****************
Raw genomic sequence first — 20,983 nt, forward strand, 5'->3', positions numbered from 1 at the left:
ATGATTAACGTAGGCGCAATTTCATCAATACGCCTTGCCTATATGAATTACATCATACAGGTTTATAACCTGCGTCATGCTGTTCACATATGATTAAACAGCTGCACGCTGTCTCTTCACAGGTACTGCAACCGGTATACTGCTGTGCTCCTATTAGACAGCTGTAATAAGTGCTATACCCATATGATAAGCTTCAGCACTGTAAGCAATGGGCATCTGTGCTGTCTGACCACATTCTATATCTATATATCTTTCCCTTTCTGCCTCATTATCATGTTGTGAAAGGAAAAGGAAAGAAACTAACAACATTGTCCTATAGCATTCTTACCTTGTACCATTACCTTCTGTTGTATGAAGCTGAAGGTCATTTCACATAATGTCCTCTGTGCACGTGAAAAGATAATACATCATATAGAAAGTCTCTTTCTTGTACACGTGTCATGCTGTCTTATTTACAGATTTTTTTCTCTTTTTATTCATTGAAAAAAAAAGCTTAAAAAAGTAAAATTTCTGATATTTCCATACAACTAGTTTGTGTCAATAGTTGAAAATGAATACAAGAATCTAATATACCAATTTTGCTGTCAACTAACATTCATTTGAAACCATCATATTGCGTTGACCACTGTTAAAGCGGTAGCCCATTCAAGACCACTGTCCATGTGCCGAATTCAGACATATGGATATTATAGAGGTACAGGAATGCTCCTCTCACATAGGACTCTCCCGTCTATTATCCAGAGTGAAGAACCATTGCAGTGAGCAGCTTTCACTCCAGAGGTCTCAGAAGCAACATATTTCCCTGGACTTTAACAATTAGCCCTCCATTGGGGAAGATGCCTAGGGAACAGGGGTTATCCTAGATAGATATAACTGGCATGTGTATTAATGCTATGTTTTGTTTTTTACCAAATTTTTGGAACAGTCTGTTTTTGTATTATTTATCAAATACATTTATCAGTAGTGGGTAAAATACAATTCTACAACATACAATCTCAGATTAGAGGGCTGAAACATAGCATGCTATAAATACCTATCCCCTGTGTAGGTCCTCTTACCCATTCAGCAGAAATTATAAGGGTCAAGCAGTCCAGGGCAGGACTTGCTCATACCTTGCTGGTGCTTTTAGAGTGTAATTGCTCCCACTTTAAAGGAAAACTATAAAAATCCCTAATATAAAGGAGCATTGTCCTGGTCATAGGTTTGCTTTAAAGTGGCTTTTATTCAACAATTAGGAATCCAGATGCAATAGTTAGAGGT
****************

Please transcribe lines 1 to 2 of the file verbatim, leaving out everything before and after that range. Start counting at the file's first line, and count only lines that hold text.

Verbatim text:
Raw genomic sequence first — 20,983 nt, forward strand, 5'->3', positions numbered from 1 at the left:
ATGATTAACGTAGGCGCAATTTCATCAATACGCCTTGCCTATATGAATTACATCATACAGGTTTATAACCTGCGTCATGCTGTTCACATATGATTAAACAGCTGCACGCTGTCTCTTCACAGGTACTGCAACCGGTATACTGCTGTGCTCCTATTAGACAGCTGTAATAAGTGCTATACCCATATGATAAGCTTCAGCACTGTAAGCAATGGGCATCTGTGCTGTCTGACCACATTCTATATCTATATATCTTTCCCTTTCTGCCTCATTATCATGTTGTGAAAGGAAAAGGAAAGAAACTAACAACATTGTCCTATAGCATTCTTACCTTGTACCATTACCTTCTGTTGTATGAAGCTGAAGGTCATTTCACATAATGTCCTCTGTGCACGTGAAAAGATAATACATCATATAGAAAGTCTCTTTCTTGTACACGTGTCATGCTGTCTTATTTACAGATTTTTTTCTCTTTTTATTCATTGAAAAAAAAAGCTTAAAAAAGTAAAATTTCTGATATTTCCATACAACTAGTTTGTGTCAATAGTTGAAAATGAATACAAGAATCTAATATACCAATTTTGCTGTCAACTAACATTCATTTGAAACCATCATATTGCGTTGACCACTGTTAAAGCGGTAGCCCATTCAAGACCACTGTCCATGTGCCGAATTCAGACATATGGATATTATAGAGGTACAGGAATGCTCCTCTCACATAGGACTCTCCCGTCTATTATCCAGAGTGAAGAACCATTGCAGTGAGCAGCTTTCACTCCAGAGGTCTCAGAAGCAACATATTTCCCTGGACTTTAACAATTAGCCCTCCATTGGGGAAGATGCCTAGGGAACAGGGGTTATCCTAGATAGATATAACTGGCATGTGTATTAATGCTATGTTTTGTTTTTTACCAAATTTTTGGAACAGTCTGTTTTTGTATTATTTATCAAATACATTTATCAGTAGTGGGTAAAATACAATTCTACAACATACAATCTCAGATTAGAGGGCTGAAACATAGCATGCTATAAATACCTATCCCCTGTGTAGGTCCTCTTACCCATTCAGCAGAAATTATAAGGGTCAAGCAGTCCAGGGCAGGACTTGCTCATACCTTGCTGGTGCTTTTAGAGTGTAATTGCTCCCACTTTAAAGGAAAACTATAAAAATCCCTAATATAAAGGAGCATTGTCCTGGTCATAGGTTTGCTTTAAAGTGGCTTTTATTCAACAATTAGGAATCCAGATGCAATAGTTAGAGGT